• Payments to labour market pension schemes, including pension contributions paid by the employer and contributions paid by the applicant
  • Paid holiday allowance 

If you earn holiday allowance, which can only be paid to you the following year, this cannot count towards the annual salary for the year in which you have earned it. Moreover, it is only holiday allowance paid by the specific employer that you are right now allowed to work for, that can be counted as part of your salary.

Your employer might offer you, as a supplement to your salary, benefits such as paid canteen, free use of car, paid phone, paid internet and paid living and housing expenses. Note that these salary components cannot be taken into account when assessing whether your salary corresponds to Danish standards.

Read more about Danish standards for salary

Your terms of employment, such as your holiday entitlements, terms of notice, etc. must not be inferior to the standards within the professional field in which you are going to work.

If SIRI has any doubts on whether your terms of employment correspond to Danish standards, we can ask the regional labour market councils to assess your terms of employment.

Read more about Danish standards for terms of employment

If you are invited as a researcher, scientist or speaker to teach for shorter than a 90 days period, you may not need a residence and work permit, since you may be covered by the rules of exemption.

Read more about the rules of exemption here

The same applies if you are going to work as a researcher at a university or a company in Denmark, and the total duration of your stay, counted from your date of entry, is 90 days or less. 

If you are a foreign nationals from a country with a visa requirement, you must obtain a valid visa for the full duration of your stay before entering Denmark. 

Read more about the conditions for visa and visa-free stays and about how to apply for a visa here

If you know beforehand that you will be staying in Denmark for longer than 90 days, you must apply for a residence permit that also covers the first 90 days of your stay.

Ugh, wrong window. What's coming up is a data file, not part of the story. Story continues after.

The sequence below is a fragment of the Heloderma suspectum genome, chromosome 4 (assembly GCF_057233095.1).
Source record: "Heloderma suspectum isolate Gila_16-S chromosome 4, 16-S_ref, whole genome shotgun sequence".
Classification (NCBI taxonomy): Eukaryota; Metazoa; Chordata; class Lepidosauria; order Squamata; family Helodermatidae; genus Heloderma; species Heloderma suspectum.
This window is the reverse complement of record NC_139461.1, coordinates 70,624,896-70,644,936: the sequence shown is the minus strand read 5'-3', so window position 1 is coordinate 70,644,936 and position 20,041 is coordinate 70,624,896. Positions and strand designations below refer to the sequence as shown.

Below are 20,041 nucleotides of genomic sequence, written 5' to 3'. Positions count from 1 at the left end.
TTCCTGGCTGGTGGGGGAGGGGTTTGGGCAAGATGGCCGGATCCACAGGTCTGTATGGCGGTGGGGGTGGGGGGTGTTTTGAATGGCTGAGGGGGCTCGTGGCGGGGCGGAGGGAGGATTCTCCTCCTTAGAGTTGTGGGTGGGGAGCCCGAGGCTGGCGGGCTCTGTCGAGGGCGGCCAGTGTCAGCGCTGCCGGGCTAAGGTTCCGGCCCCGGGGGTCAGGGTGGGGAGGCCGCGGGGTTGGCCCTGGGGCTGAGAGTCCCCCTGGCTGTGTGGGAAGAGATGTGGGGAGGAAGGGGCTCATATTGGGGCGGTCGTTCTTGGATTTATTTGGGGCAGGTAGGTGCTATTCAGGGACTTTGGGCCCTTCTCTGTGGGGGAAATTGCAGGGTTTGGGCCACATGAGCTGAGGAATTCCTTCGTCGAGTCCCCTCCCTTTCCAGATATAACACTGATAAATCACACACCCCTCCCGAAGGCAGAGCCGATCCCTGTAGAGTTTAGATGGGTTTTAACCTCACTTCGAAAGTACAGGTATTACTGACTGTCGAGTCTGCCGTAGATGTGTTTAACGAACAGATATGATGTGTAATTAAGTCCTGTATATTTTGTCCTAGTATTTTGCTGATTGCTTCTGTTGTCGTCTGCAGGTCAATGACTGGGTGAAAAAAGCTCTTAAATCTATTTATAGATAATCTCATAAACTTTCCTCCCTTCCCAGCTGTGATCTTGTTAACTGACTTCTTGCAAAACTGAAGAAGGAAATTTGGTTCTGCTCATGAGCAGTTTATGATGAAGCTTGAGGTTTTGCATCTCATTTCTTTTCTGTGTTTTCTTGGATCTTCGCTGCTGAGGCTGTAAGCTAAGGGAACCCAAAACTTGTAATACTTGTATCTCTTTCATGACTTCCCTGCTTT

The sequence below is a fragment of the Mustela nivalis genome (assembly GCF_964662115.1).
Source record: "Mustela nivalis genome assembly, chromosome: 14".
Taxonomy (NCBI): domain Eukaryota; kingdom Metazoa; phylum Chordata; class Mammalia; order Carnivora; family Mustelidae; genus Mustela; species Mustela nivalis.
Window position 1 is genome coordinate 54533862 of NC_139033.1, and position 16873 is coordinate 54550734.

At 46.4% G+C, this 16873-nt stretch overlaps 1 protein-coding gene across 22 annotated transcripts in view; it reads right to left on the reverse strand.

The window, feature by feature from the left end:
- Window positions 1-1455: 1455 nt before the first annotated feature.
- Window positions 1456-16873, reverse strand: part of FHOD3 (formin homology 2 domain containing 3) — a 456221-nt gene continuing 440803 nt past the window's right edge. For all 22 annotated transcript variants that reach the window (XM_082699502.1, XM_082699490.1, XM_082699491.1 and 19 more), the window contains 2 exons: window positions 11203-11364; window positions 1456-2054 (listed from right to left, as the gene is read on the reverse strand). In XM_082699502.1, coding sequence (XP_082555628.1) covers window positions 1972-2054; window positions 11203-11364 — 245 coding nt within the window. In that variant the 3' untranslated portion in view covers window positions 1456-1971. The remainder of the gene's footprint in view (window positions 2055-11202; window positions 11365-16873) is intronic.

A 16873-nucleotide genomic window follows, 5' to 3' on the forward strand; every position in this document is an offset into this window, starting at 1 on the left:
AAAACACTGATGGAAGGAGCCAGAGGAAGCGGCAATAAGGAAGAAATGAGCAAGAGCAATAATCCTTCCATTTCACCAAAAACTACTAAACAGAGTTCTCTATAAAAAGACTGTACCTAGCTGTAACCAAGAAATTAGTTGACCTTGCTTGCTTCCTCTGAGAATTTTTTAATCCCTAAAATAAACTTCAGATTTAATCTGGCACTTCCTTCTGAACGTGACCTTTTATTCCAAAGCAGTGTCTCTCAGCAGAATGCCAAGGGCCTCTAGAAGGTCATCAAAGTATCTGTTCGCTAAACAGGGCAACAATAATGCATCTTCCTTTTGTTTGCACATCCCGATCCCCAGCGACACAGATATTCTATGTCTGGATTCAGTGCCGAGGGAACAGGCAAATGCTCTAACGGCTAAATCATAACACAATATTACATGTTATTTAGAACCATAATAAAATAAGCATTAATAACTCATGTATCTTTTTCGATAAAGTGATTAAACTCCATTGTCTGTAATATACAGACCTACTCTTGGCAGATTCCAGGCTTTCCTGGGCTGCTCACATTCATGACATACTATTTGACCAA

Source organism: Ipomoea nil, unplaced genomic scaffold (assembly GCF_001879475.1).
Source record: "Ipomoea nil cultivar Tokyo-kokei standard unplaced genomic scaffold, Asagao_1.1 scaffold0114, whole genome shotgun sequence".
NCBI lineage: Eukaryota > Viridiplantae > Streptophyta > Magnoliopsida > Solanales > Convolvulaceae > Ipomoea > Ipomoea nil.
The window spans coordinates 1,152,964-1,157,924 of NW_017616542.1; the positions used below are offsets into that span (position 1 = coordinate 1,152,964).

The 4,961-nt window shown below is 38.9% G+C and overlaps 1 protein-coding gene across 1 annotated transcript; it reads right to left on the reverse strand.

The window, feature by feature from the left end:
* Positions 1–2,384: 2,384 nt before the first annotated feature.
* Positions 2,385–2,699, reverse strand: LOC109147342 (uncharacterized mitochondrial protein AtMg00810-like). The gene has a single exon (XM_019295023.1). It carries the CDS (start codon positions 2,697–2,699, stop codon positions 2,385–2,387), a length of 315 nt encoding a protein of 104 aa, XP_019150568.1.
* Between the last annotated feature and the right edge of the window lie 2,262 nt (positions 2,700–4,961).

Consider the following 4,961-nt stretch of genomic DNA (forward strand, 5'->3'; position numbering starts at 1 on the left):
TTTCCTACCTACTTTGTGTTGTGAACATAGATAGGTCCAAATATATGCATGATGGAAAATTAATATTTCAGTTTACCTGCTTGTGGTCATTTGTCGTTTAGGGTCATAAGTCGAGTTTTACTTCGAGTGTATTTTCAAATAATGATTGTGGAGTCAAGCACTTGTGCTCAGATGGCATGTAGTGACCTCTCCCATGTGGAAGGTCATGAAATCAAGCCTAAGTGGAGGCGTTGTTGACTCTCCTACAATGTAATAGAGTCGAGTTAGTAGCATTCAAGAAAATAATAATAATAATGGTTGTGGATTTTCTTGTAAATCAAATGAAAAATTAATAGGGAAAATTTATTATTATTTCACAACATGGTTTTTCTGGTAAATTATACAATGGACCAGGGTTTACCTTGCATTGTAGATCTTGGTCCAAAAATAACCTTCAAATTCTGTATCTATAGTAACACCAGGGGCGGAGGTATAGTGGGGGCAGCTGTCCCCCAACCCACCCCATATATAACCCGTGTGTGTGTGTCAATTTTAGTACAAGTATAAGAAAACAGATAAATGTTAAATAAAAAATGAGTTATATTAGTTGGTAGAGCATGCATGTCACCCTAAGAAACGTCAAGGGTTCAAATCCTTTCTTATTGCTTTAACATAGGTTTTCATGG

If you, aside from your primary job, wish to be affiliated with one or more Danish universities as a researcher, or you obtain other sideline employment, you do not need a specific permit for it.

You can find more information on the rights you get with a permit under the Fast-track scheme here

You can find more about sideline employment here

Full time employment is not a requirement for researchers, but you need to have a contract or a specific employment agreement which shows that your salary and terms of employment conform to Danish standards.

With a permit as a researcher after the Fast-track scheme, your job content can change within the same university or company without you having to apply for a new work permit. For example, this applies if you are promoted or if your research project changes. Salary and terms of employment must continue to correspond to Danish standards.

You must inform SIRI if your salary and terms of employment deteriorate.

Being an examiner or doing other examination tasks can be so closely linked to your position as a researcher at a Danish University that it may come naturally to seek appointment as an examiner.

As a researcher you may be allocated as an examiner or do examination tasks at different university from the one employing you, without needing to apply for a work permit for sideline employment.This applies to both written and oral examinations.

SIRI suggests that you send a copy of your appointment from the corps of censors so there is no doubt that you have been appointed as examiner or to other examination tasks.

What are the conditions for the educational track?

If you are a highly qualified foreign national with significant work experience within a certain professional field, the educational track is of relevance to you, provided that:

  • the purpose of your stay in Denmark is to receive highly qualified training in the certified company, or
  • the purpose is that you will be training other employees in the certified company at a highly qualified level. 

If you are applying for a permit via this track, your employer must detail the educational purpose of your stay.

If you are applying for a permit via this track, your employer must describe the educational purpose of your stay.

The description must be attached to the application.

As a trainee, you are not able to obtain a permit using the educational track. A trainee stay does not imply education on a sufficiently high level to meet the requirement of this track.